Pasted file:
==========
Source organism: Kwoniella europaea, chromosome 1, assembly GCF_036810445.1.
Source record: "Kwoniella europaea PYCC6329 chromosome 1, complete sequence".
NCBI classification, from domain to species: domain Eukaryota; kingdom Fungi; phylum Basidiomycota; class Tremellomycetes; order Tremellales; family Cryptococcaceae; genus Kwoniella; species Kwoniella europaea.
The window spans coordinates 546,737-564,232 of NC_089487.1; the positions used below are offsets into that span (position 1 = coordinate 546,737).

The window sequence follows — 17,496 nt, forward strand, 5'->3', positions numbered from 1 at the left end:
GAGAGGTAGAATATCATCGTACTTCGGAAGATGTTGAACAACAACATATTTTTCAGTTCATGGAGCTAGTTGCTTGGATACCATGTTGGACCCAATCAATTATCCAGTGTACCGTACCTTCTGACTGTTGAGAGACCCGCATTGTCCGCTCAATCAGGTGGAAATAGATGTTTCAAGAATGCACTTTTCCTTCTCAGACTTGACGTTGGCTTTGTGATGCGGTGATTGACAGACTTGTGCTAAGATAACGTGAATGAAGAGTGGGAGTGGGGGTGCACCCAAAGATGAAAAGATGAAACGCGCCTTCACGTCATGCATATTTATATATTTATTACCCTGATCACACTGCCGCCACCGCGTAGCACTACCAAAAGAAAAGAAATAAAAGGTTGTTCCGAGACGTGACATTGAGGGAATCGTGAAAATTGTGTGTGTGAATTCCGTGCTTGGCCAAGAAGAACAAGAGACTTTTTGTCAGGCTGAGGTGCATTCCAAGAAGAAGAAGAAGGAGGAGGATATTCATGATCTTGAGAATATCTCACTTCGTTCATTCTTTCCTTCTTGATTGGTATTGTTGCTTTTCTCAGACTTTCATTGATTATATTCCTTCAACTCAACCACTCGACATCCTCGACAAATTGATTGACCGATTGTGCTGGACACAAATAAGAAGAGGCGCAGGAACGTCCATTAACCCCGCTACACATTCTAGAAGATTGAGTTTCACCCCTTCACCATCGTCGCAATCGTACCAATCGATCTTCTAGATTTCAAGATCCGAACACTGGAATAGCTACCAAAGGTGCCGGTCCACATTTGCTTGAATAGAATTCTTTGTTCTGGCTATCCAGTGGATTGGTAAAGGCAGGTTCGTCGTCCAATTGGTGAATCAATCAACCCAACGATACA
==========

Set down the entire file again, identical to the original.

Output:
Source organism: Kwoniella europaea, chromosome 1, assembly GCF_036810445.1.
Source record: "Kwoniella europaea PYCC6329 chromosome 1, complete sequence".
NCBI classification, from domain to species: domain Eukaryota; kingdom Fungi; phylum Basidiomycota; class Tremellomycetes; order Tremellales; family Cryptococcaceae; genus Kwoniella; species Kwoniella europaea.
The window spans coordinates 546,737-564,232 of NC_089487.1; the positions used below are offsets into that span (position 1 = coordinate 546,737).

The window sequence follows — 17,496 nt, forward strand, 5'->3', positions numbered from 1 at the left end:
GAGAGGTAGAATATCATCGTACTTCGGAAGATGTTGAACAACAACATATTTTTCAGTTCATGGAGCTAGTTGCTTGGATACCATGTTGGACCCAATCAATTATCCAGTGTACCGTACCTTCTGACTGTTGAGAGACCCGCATTGTCCGCTCAATCAGGTGGAAATAGATGTTTCAAGAATGCACTTTTCCTTCTCAGACTTGACGTTGGCTTTGTGATGCGGTGATTGACAGACTTGTGCTAAGATAACGTGAATGAAGAGTGGGAGTGGGGGTGCACCCAAAGATGAAAAGATGAAACGCGCCTTCACGTCATGCATATTTATATATTTATTACCCTGATCACACTGCCGCCACCGCGTAGCACTACCAAAAGAAAAGAAATAAAAGGTTGTTCCGAGACGTGACATTGAGGGAATCGTGAAAATTGTGTGTGTGAATTCCGTGCTTGGCCAAGAAGAACAAGAGACTTTTTGTCAGGCTGAGGTGCATTCCAAGAAGAAGAAGAAGGAGGAGGATATTCATGATCTTGAGAATATCTCACTTCGTTCATTCTTTCCTTCTTGATTGGTATTGTTGCTTTTCTCAGACTTTCATTGATTATATTCCTTCAACTCAACCACTCGACATCCTCGACAAATTGATTGACCGATTGTGCTGGACACAAATAAGAAGAGGCGCAGGAACGTCCATTAACCCCGCTACACATTCTAGAAGATTGAGTTTCACCCCTTCACCATCGTCGCAATCGTACCAATCGATCTTCTAGATTTCAAGATCCGAACACTGGAATAGCTACCAAAGGTGCCGGTCCACATTTGCTTGAATAGAATTCTTTGTTCTGGCTATCCAGTGGATTGGTAAAGGCAGGTTCGTCGTCCAATTGGTGAATCAATCAACCCAACGATACA